A top Ukrainian opposition figure assumed presidential powers Sunday, plunging Ukraine into new uncertainty after a deadly political standoff _ and boosting long-jailed Yulia Tymoshenko’s chances at a return to power.
The whereabouts and legitimacy of President Viktor Yanukovych are unclear after he left the capital for his support base in eastern Ukraine. He maintains that parliament’s decisions in recent days are illegal, and a top presidential aide told The Associated Press on Sunday that he will continue to fulfill his presidential duties.
The newly emboldened parliament, now dominated by the opposition, struggled Sunday to work out who is in charge of the country. Fears percolated that some regions might try to break away, after three months of political crisis that has left scores of people dead in a country of strategic importance to the United States, European nations and Russia.
Ukraine is deeply divided between eastern regions that are largely pro-Russian and western areas that widely detest Yanukovych and long for closer ties with the European Union. Yanukovych’s shelving of an agreement with the EU in November set off the wave of protests, but they quickly expanded their grievances to corruption, human rights abuses and calls for Yanukovych’s resignation.
The Kiev protest camp at the center of the anti-Yanukovych movement filled with more and more dedicated demonstrators Sunday, setting up new tents after two days that saw a stunning reversal of fortune in Ukraine’s political crisis.
Tymoshenko, the blond-braided heroine of Ukraine’s 2004 Orange Revolution, increasingly appears to have the upper hand in the political battle, winning the backing Sunday of a leading Russian lawmaker and congratulations from German Chancellor Angela Merkel and U.S. senators on her release.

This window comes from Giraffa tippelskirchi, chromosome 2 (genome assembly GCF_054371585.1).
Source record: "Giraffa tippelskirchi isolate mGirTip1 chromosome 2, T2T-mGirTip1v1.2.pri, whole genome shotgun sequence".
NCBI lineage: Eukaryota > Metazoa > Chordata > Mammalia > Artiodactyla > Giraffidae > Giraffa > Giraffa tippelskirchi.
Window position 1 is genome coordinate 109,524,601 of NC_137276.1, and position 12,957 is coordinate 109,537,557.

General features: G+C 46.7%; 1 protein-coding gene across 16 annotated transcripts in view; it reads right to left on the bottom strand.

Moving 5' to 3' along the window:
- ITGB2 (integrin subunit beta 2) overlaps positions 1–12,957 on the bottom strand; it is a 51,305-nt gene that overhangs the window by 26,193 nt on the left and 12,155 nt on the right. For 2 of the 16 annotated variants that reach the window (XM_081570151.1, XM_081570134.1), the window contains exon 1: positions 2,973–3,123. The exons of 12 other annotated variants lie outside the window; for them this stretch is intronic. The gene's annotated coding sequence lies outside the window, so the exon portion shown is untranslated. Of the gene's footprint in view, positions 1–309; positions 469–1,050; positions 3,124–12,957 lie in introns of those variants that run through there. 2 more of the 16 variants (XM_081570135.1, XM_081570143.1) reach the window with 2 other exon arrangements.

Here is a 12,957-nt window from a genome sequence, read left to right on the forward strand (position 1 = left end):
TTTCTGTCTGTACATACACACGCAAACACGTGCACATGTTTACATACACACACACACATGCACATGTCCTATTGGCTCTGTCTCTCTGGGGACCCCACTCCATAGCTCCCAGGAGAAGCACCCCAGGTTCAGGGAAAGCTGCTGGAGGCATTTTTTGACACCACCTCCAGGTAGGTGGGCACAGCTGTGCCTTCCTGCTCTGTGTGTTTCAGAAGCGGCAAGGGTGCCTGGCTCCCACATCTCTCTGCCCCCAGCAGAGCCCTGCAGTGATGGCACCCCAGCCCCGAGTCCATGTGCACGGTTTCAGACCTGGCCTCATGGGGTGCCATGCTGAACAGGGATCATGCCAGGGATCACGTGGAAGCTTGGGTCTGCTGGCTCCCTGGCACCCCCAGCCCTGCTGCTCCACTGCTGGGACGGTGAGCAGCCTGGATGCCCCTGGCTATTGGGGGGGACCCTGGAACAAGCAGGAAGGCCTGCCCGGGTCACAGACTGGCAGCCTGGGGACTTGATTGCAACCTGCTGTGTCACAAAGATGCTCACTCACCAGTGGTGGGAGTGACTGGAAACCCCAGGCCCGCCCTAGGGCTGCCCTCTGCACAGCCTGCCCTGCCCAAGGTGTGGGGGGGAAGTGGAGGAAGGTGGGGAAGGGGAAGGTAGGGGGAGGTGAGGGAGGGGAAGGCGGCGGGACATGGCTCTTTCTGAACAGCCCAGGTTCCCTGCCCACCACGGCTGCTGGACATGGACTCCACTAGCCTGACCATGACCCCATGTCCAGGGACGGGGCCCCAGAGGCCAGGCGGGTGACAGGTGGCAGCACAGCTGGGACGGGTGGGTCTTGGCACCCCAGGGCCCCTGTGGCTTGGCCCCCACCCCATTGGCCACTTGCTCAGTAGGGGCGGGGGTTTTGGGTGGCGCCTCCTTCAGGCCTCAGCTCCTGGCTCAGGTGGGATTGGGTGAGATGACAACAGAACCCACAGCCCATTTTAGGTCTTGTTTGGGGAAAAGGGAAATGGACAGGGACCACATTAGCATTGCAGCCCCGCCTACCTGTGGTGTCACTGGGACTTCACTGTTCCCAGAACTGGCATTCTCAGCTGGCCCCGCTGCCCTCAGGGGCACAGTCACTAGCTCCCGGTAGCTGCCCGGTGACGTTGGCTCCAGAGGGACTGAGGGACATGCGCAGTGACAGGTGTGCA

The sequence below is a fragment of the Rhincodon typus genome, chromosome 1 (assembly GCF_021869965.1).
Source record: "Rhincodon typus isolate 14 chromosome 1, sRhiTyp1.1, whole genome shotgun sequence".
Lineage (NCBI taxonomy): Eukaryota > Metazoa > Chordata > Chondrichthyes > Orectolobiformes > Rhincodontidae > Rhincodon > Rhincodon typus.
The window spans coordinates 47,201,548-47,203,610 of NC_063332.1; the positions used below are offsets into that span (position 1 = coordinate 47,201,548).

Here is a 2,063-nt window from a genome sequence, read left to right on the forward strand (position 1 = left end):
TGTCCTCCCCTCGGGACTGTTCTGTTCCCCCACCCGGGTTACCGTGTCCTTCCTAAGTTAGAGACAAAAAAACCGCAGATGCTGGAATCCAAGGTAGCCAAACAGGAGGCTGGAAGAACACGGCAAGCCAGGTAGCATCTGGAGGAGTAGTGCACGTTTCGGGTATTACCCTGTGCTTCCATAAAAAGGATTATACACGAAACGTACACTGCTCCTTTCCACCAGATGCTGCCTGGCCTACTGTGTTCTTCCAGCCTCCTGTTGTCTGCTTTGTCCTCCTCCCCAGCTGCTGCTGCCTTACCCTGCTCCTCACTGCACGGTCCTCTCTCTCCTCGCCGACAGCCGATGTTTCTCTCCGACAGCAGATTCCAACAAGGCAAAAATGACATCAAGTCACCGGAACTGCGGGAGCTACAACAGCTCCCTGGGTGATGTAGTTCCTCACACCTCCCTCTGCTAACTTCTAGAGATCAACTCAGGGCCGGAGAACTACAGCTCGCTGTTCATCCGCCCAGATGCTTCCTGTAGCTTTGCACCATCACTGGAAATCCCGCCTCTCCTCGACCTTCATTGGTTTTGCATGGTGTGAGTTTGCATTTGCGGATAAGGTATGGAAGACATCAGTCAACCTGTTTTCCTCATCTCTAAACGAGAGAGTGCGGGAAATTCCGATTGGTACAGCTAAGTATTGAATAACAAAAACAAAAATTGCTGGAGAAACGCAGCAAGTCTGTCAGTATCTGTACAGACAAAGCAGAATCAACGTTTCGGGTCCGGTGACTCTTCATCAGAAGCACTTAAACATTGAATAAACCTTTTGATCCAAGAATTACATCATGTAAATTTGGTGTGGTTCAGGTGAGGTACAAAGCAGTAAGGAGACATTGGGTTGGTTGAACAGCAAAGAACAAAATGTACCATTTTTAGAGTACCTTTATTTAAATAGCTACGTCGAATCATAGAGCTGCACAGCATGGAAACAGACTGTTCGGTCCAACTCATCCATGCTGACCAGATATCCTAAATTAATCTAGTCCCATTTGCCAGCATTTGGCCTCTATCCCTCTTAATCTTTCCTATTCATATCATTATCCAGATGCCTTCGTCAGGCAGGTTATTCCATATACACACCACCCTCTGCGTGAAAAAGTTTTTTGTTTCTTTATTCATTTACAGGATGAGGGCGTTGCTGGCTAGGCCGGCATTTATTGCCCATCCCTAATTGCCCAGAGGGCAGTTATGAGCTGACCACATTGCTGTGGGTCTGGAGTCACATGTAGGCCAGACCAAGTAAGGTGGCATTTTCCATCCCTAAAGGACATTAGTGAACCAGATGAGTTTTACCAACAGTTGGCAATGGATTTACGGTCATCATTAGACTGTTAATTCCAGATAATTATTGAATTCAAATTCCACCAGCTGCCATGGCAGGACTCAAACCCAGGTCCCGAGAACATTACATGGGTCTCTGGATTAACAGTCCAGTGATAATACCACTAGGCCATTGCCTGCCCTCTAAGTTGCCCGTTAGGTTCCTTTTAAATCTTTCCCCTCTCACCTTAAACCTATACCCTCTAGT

Russia’s position will be important for the future of this country, since Moscow has been providing financing to keep Ukraine’s economy afloat, and the two countries have deep but complicated ties.
Russia’s finance minister on Sunday urged Ukraine to seek a loan from the International Monetary Fund to avoid an imminent default. Russia in December offered Ukraine a $15 billion bailout, but so far has provided only $3 billion, freezing further disbursements pending the outcome of the ongoing political crisis.
Russian legislator Leonid Slutsky said Sunday that naming Tymoshenko prime minister “would be useful for stabilizing” the tensions in Ukraine, according to Russian news agencies.
Tensions mounted in Crimea, where pro-Russian politicians are organizing rallies and forming protest units and have been demanding autonomy from Kiev. Russia maintains a big naval base in Crimea that has tangled relations between the countries for two decades.
The political crisis in this nation of 46 million has changed with blinding speed repeatedly in the past week. First there were signs that tensions were easing, followed by horrifying violence and then a deal signed under pressure from …continued »